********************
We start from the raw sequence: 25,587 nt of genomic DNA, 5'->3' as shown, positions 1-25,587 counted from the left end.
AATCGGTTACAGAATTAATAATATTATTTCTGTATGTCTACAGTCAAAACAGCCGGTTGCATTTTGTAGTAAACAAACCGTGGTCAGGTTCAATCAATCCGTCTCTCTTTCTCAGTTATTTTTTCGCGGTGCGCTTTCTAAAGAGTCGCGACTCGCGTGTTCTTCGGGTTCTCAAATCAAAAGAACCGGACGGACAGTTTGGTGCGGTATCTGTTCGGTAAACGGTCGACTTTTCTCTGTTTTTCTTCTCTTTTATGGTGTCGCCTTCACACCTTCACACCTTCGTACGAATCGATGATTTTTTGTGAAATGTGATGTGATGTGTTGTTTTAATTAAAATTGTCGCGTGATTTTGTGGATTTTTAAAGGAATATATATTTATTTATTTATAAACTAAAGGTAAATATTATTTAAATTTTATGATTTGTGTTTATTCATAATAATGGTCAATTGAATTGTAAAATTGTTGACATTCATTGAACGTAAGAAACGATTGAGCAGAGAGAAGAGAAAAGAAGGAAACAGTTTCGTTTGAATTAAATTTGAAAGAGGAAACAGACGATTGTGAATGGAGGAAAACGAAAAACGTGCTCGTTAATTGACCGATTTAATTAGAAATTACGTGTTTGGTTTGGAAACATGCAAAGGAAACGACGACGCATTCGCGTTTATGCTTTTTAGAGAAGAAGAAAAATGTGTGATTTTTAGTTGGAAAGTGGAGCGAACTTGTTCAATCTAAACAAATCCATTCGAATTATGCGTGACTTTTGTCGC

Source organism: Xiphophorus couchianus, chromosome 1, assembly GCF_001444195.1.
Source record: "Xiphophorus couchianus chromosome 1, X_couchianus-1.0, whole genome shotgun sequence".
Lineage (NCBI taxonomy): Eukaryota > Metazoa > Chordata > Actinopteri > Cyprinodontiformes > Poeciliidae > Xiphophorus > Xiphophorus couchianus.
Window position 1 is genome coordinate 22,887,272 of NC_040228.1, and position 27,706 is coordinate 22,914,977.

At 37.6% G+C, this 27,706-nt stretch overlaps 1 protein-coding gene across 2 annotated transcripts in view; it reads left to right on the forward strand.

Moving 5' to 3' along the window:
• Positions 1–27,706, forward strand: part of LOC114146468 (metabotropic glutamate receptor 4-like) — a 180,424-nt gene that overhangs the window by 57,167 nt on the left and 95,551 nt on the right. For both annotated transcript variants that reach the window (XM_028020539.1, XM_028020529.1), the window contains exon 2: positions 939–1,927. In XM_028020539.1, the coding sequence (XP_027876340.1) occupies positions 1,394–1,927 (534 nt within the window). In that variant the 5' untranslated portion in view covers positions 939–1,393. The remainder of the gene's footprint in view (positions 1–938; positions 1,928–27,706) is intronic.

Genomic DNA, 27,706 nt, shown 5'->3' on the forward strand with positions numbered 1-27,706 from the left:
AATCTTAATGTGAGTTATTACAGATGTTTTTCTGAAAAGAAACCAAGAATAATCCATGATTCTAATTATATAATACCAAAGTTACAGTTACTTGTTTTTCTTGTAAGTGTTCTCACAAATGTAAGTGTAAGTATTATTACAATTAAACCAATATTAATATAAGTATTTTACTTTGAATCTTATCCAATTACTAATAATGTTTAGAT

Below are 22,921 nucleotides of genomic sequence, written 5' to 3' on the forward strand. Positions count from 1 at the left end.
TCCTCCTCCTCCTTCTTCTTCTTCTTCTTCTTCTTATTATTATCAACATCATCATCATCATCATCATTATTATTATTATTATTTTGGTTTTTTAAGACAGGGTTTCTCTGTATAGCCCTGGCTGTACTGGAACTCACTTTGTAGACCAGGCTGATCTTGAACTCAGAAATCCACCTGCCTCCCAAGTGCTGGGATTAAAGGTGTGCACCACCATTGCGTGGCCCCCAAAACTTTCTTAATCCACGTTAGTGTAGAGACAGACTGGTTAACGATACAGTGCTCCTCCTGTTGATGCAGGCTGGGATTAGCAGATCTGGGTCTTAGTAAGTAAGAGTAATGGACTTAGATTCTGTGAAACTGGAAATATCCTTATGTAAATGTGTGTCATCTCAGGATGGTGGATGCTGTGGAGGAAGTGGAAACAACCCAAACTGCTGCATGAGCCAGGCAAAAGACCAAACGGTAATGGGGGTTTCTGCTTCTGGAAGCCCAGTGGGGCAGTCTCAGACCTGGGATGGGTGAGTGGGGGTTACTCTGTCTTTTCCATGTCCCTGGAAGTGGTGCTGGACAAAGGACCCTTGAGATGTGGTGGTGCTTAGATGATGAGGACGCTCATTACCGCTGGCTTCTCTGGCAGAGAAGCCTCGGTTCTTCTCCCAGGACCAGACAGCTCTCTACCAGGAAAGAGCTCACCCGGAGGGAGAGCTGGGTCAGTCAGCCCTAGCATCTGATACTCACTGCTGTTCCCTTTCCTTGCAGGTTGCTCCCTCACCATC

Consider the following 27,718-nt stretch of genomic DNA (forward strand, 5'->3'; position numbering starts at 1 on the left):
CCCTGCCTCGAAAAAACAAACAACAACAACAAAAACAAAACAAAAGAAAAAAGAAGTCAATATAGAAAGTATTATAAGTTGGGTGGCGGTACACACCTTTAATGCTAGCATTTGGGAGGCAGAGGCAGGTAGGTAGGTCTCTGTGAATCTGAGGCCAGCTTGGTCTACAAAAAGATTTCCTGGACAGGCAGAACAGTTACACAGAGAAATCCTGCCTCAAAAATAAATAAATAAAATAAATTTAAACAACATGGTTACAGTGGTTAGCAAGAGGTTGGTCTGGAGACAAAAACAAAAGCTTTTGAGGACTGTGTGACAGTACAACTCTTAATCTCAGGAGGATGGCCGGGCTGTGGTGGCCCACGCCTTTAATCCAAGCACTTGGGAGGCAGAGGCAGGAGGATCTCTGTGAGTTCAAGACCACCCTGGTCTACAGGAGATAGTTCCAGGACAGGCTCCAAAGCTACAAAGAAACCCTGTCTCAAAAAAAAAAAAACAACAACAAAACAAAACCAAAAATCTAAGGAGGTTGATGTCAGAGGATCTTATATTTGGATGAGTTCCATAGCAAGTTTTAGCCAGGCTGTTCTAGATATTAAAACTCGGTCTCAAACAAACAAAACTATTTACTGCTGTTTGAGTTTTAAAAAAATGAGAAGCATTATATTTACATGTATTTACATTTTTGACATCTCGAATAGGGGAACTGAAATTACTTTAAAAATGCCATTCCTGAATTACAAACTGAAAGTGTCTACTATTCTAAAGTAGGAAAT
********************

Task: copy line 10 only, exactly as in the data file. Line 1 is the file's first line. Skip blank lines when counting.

Genomic DNA, 27,706 nt, shown 5'->3' on the forward strand with positions numbered 1-27,706 from the left: